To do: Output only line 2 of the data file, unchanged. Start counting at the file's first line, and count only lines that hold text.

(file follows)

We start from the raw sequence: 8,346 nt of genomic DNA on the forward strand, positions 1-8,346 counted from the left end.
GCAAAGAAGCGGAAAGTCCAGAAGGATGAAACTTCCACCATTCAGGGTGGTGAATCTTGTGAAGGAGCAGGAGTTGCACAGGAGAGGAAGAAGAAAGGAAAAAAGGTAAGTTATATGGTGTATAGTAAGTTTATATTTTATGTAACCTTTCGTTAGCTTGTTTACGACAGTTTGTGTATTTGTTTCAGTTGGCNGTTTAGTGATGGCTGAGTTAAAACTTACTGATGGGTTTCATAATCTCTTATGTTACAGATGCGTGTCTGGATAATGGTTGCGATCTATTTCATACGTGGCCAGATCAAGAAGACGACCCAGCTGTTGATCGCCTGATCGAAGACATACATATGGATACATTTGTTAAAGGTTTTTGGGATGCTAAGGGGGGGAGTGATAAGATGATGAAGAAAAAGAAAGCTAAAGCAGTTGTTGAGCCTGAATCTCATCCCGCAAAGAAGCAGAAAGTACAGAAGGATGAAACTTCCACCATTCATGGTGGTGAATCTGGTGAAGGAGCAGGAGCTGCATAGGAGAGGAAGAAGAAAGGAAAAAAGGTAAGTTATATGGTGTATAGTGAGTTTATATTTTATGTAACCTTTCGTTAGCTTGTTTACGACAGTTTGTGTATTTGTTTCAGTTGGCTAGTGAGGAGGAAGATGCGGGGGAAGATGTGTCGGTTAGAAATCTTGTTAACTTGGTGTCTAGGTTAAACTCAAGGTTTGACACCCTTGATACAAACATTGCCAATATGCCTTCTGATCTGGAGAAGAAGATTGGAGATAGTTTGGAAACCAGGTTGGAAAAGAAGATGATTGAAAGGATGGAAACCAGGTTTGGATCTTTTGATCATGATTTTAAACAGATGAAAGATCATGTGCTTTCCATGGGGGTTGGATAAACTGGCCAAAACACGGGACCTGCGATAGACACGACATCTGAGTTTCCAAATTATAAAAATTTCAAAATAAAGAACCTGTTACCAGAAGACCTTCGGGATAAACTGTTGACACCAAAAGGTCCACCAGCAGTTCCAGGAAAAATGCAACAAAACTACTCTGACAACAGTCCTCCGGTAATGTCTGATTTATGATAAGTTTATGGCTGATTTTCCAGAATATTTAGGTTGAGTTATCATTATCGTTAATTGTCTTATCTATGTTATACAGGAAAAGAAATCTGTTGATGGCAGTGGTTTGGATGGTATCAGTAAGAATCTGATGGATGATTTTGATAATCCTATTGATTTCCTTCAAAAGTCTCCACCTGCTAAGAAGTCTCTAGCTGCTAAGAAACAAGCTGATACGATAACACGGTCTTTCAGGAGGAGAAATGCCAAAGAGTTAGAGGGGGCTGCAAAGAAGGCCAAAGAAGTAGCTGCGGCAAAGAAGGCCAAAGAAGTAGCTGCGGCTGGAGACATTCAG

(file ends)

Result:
GCAAAGAAGCGGAAAGTCCAGAAGGATGAAACTTCCACCATTCAGGGTGGTGAATCTTGTGAAGGAGCAGGAGTTGCACAGGAGAGGAAGAAGAAAGGAAAAAAGGTAAGTTATATGGTGTATAGTAAGTTTATATTTTATGTAACCTTTCGTTAGCTTGTTTACGACAGTTTGTGTATTTGTTTCAGTTGGCNGTTTAGTGATGGCTGAGTTAAAACTTACTGATGGGTTTCATAATCTCTTATGTTACAGATGCGTGTCTGGATAATGGTTGCGATCTATTTCATACGTGGCCAGATCAAGAAGACGACCCAGCTGTTGATCGCCTGATCGAAGACATACATATGGATACATTTGTTAAAGGTTTTTGGGATGCTAAGGGGGGGAGTGATAAGATGATGAAGAAAAAGAAAGCTAAAGCAGTTGTTGAGCCTGAATCTCATCCCGCAAAGAAGCAGAAAGTACAGAAGGATGAAACTTCCACCATTCATGGTGGTGAATCTGGTGAAGGAGCAGGAGCTGCATAGGAGAGGAAGAAGAAAGGAAAAAAGGTAAGTTATATGGTGTATAGTGAGTTTATATTTTATGTAACCTTTCGTTAGCTTGTTTACGACAGTTTGTGTATTTGTTTCAGTTGGCTAGTGAGGAGGAAGATGCGGGGGAAGATGTGTCGGTTAGAAATCTTGTTAACTTGGTGTCTAGGTTAAACTCAAGGTTTGACACCCTTGATACAAACATTGCCAATATGCCTTCTGATCTGGAGAAGAAGATTGGAGATAGTTTGGAAACCAGGTTGGAAAAGAAGATGATTGAAAGGATGGAAACCAGGTTTGGATCTTTTGATCATGATTTTAAACAGATGAAAGATCATGTGCTTTCCATGGGGGTTGGATAAACTGGCCAAAACACGGGACCTGCGATAGACACGACATCTGAGTTTCCAAATTATAAAAATTTCAAAATAAAGAACCTGTTACCAGAAGACCTTCGGGATAAACTGTTGACACCAAAAGGTCCACCAGCAGTTCCAGGAAAAATGCAACAAAACTACTCTGACAACAGTCCTCCGGTAATGTCTGATTTATGATAAGTTTATGGCTGATTTTCCAGAATATTTAGGTTGAGTTATCATTATCGTTAATTGTCTTATCTATGTTATACAGGAAAAGAAATCTGTTGATGGCAGTGGTTTGGATGGTATCAGTAAGAATCTGATGGATGATTTTGATAATCCTATTGATTTCCTTCAAAAGTCTCCACCTGCTAAGAAGTCTCTAGCTGCTAAGAAACAAGCTGATACGATAACACGGTCTTTCAGGAGGAGAAATGCCAAAGAGTTAGAGGGGGCTGCAAAGAAGGCCAAAGAAGTAGCTGCGGCAAAGAAGGCCAAAGAAGTAGCTGCGGCTGGAGACATTCAG